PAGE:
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LeBron 'Dunk-Gate' being blown out of proportion

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Being the fan of an ultra-mega-super-star athlete on your favorite team can be hard at times.  Every little thing, every comment, every action, gets scrutinized.  Need proof?  How about 'Dunk-Gate'. 

I'm sure you have heard by now that LeBron James was "dunked on" by Jordan Crawford of Xavier University during his skills competition at the University of Akron.  The pick-up game, which occurred in the evening after a day of drills, was being ILLEGALLY RECORDED by a couple of videographers trying to make a name for themselves.

When noticed, Nike confiscated the tapes, based on the rules violation, not the dunk!

"Nike has been operating basketball camps for the benefit of young athletes for decades and has long-standing policies as to what events are open and closed to media coverage. Unfortunately, for the first time in four years, two journalists did not respect our no videotaping policy at an after-hours pickup game following the LeBron James Skills Academy," said Nike spokesman Derek Kent on Wednesday.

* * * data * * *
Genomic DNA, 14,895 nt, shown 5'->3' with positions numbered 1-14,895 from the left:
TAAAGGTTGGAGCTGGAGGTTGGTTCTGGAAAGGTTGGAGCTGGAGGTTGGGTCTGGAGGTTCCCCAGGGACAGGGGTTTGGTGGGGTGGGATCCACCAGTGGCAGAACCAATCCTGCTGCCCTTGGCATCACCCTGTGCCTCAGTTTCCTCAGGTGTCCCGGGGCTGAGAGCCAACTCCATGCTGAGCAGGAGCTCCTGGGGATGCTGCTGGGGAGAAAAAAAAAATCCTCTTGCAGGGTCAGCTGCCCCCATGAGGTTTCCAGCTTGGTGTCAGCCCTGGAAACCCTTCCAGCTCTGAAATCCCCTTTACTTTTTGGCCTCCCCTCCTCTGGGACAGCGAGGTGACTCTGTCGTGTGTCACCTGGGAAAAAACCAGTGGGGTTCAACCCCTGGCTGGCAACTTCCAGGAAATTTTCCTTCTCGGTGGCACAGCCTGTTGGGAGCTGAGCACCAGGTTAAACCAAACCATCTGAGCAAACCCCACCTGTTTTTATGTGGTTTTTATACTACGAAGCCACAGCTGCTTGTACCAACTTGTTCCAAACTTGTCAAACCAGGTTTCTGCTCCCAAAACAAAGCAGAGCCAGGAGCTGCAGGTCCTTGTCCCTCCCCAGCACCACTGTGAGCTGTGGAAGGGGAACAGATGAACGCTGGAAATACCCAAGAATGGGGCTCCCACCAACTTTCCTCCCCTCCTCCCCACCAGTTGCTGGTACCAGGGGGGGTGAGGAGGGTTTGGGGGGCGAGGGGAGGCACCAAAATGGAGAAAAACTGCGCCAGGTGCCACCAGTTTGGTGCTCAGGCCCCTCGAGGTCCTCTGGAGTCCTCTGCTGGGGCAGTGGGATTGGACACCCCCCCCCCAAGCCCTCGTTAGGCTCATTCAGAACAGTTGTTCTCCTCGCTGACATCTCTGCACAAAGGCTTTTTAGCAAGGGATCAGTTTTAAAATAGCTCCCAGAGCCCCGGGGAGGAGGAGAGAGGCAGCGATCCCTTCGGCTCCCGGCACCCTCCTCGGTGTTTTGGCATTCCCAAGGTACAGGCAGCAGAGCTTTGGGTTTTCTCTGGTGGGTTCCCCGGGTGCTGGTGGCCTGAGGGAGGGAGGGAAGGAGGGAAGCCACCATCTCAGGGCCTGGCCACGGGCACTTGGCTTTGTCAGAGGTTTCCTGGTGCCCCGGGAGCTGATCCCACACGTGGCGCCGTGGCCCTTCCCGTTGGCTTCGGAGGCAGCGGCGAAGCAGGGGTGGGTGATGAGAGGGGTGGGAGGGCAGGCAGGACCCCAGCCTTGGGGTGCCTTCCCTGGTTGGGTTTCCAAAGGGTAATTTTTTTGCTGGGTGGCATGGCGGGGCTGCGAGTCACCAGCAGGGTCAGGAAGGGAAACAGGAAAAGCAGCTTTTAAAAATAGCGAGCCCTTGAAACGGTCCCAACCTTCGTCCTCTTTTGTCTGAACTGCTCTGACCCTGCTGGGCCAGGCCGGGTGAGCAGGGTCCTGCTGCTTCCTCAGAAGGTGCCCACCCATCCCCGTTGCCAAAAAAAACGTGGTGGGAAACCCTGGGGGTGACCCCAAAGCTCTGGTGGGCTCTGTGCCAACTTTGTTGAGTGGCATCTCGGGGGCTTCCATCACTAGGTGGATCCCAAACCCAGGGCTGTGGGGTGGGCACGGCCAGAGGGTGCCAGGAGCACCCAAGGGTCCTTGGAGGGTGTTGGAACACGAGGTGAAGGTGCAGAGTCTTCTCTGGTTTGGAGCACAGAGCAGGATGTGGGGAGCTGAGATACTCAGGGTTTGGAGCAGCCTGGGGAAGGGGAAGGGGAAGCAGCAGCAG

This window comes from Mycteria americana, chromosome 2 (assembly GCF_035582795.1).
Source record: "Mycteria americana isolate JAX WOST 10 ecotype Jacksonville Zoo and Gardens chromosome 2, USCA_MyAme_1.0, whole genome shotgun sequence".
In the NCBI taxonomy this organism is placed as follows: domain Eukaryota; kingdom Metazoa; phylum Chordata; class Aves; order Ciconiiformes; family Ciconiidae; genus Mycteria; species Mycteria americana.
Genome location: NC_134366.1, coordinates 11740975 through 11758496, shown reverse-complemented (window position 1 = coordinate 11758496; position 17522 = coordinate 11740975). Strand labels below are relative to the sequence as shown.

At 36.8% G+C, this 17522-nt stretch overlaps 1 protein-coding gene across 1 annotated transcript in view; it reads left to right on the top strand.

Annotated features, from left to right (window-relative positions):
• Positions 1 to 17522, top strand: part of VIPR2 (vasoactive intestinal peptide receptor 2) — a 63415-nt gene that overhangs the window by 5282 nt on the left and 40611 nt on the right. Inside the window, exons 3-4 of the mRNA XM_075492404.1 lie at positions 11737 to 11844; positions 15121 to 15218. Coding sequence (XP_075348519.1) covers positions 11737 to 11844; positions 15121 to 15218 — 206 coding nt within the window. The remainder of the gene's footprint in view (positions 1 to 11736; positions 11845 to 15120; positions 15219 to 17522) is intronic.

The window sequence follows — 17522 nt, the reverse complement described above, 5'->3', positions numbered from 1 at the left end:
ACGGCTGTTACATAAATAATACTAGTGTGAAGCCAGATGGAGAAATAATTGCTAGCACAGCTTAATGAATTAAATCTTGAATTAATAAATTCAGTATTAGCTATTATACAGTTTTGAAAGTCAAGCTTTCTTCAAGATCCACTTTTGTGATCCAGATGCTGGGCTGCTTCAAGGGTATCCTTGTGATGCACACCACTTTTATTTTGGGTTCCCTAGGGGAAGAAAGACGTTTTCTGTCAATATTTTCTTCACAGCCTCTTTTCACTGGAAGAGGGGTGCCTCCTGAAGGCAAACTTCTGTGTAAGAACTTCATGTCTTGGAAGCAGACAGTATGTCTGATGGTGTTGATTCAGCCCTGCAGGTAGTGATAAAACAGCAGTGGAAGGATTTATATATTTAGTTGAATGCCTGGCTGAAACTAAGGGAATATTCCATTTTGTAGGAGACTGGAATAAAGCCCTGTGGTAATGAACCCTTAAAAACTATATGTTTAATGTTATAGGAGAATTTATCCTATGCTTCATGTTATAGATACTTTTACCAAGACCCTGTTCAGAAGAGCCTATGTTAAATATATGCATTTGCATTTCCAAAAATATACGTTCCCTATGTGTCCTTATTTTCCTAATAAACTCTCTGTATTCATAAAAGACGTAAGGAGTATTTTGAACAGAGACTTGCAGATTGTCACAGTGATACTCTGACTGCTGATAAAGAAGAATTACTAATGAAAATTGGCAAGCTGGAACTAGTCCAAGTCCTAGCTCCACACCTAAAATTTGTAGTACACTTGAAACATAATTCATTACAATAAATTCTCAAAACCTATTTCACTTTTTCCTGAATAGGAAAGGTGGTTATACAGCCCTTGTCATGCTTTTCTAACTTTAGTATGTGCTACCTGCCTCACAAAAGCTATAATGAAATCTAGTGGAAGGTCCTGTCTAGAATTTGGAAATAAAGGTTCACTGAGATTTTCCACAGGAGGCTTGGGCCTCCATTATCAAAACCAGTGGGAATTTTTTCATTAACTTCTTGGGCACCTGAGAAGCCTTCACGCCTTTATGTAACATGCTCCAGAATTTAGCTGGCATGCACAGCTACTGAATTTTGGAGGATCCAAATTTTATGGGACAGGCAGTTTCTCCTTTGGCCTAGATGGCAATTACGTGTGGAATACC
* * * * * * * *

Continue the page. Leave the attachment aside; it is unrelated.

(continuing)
Of course, the cameramen had another tale to tell.

Ryan Miller, who videotaped the dunk and had his tape confiscated, detailed the events to CBSSports.com.

"[Nike Basketball Senior Director Lynn Merritt] just said, 'We have to take your tape,'" Miller said. "They took it from other guys, too."

Miller, who is a freelancer, was at the camp in part for ESPNU. He also was getting material for Syracuse.com. Miller, who attended Syracuse, had been part of ESPNU's Campus Connection program, which uses college students to report on various sports events at their campuses. The tape that was confiscated belonged to Miller and not ESPN and he is not an ESPN employee.

Miller said he had been filming all day and only had his tapes confiscated after Crawford's dunk over James.

"LeBron called Lynn over and told him something," Miller told CBSSports.com. "That's how I knew his name was Lynn. LeBron said, 'Hey, Lynn. Come here.'"

Minutes later, Miller said Merritt demanded his tape.

"There's nothing I can think of besides LeBron just not wanting it online," Miller told CBSSports.com. "It's a good story to tell people, I guess. But then again, I'm kind of pissed. I lost my tape."

Of course, ESPN defending one of its own. 

Listen, if LeBron James is that concerned about his image, then shame on him.  However, if what Nike says is true, if there are rules about when and where video can be taken during the camp, and Miller broke the rules, than he's wrong, case closed.